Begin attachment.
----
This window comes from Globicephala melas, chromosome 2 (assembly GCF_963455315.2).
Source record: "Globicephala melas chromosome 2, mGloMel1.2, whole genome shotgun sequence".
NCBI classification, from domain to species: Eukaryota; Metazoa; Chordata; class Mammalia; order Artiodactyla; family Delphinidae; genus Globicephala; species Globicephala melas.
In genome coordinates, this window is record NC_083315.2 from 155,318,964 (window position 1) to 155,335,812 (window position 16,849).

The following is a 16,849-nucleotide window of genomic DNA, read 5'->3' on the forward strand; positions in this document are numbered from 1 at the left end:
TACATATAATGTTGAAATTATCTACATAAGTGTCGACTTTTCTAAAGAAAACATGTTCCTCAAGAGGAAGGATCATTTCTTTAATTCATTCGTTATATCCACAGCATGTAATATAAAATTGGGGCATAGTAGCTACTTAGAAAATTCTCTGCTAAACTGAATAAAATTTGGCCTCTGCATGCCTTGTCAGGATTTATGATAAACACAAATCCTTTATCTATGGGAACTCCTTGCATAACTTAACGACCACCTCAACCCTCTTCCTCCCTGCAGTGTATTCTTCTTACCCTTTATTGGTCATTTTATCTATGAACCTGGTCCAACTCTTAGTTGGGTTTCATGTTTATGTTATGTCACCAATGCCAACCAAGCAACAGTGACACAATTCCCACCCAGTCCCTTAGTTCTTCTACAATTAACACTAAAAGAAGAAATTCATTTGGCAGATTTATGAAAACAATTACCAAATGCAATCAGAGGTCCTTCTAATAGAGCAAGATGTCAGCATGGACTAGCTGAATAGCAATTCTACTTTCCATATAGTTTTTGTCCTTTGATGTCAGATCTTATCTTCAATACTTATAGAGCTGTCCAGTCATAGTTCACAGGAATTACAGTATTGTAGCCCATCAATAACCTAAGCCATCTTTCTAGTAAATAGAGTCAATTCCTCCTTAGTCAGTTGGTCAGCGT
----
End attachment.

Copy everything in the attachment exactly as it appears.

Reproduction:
This window comes from Globicephala melas, chromosome 2 (assembly GCF_963455315.2).
Source record: "Globicephala melas chromosome 2, mGloMel1.2, whole genome shotgun sequence".
NCBI classification, from domain to species: Eukaryota; Metazoa; Chordata; class Mammalia; order Artiodactyla; family Delphinidae; genus Globicephala; species Globicephala melas.
In genome coordinates, this window is record NC_083315.2 from 155,318,964 (window position 1) to 155,335,812 (window position 16,849).

The following is a 16,849-nucleotide window of genomic DNA, read 5'->3' on the forward strand; positions in this document are numbered from 1 at the left end:
TACATATAATGTTGAAATTATCTACATAAGTGTCGACTTTTCTAAAGAAAACATGTTCCTCAAGAGGAAGGATCATTTCTTTAATTCATTCGTTATATCCACAGCATGTAATATAAAATTGGGGCATAGTAGCTACTTAGAAAATTCTCTGCTAAACTGAATAAAATTTGGCCTCTGCATGCCTTGTCAGGATTTATGATAAACACAAATCCTTTATCTATGGGAACTCCTTGCATAACTTAACGACCACCTCAACCCTCTTCCTCCCTGCAGTGTATTCTTCTTACCCTTTATTGGTCATTTTATCTATGAACCTGGTCCAACTCTTAGTTGGGTTTCATGTTTATGTTATGTCACCAATGCCAACCAAGCAACAGTGACACAATTCCCACCCAGTCCCTTAGTTCTTCTACAATTAACACTAAAAGAAGAAATTCATTTGGCAGATTTATGAAAACAATTACCAAATGCAATCAGAGGTCCTTCTAATAGAGCAAGATGTCAGCATGGACTAGCTGAATAGCAATTCTACTTTCCATATAGTTTTTGTCCTTTGATGTCAGATCTTATCTTCAATACTTATAGAGCTGTCCAGTCATAGTTCACAGGAATTACAGTATTGTAGCCCATCAATAACCTAAGCCATCTTTCTAGTAAATAGAGTCAATTCCTCCTTAGTCAGTTGGTCAGCGT